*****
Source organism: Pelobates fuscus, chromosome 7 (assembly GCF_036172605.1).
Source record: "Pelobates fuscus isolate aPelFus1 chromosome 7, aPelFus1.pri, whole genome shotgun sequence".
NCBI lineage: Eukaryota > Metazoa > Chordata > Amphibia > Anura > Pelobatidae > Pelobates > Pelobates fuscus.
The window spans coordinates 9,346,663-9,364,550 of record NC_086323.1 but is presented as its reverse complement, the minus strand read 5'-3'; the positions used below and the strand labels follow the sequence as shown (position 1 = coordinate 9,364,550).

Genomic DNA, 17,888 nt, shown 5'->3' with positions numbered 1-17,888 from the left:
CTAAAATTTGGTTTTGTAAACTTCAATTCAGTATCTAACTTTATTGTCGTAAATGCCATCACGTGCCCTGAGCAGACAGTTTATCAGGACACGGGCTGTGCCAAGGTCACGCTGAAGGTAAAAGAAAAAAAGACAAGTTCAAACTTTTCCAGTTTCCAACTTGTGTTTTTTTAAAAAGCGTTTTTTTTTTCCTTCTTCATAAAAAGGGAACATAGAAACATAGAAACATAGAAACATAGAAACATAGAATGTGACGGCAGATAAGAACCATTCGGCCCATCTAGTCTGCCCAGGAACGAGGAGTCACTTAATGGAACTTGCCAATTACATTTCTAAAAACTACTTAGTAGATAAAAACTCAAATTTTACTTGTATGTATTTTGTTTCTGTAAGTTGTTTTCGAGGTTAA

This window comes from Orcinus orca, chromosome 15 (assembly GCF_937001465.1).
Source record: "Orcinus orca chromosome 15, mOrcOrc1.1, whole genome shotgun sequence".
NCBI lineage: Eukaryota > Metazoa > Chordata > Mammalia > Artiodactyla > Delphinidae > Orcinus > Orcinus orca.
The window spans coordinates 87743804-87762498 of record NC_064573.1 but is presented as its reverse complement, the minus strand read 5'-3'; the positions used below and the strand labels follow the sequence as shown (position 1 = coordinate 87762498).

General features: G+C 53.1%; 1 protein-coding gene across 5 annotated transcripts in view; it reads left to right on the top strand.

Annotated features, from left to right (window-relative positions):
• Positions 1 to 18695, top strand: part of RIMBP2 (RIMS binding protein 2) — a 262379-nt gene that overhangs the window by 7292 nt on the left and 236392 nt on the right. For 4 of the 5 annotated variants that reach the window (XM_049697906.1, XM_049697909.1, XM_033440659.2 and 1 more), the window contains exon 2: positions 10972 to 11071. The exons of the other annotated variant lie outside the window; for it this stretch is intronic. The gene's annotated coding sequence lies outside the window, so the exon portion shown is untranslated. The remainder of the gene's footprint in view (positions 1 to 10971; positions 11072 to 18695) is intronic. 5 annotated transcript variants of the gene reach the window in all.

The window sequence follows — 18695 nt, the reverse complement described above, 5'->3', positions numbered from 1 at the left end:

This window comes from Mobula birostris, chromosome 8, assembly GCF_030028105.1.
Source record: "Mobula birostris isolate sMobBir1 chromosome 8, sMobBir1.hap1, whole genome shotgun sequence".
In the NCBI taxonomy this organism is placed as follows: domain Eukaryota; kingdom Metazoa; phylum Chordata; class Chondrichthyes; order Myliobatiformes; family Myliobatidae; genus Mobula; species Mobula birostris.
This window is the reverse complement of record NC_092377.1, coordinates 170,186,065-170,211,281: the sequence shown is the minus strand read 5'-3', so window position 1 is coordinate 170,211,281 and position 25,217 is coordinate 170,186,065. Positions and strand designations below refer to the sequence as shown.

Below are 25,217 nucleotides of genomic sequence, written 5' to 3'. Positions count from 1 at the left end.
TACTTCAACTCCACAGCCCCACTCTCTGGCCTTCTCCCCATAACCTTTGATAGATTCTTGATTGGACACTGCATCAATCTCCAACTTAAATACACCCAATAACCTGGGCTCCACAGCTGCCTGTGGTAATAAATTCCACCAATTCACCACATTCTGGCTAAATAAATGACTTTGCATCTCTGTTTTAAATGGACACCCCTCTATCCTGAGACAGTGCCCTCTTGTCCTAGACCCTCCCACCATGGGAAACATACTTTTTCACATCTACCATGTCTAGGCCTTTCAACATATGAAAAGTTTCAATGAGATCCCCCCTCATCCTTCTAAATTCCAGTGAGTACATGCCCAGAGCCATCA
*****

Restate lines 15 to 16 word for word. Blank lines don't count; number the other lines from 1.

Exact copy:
This window comes from Mobula birostris, chromosome 8, assembly GCF_030028105.1.
Source record: "Mobula birostris isolate sMobBir1 chromosome 8, sMobBir1.hap1, whole genome shotgun sequence".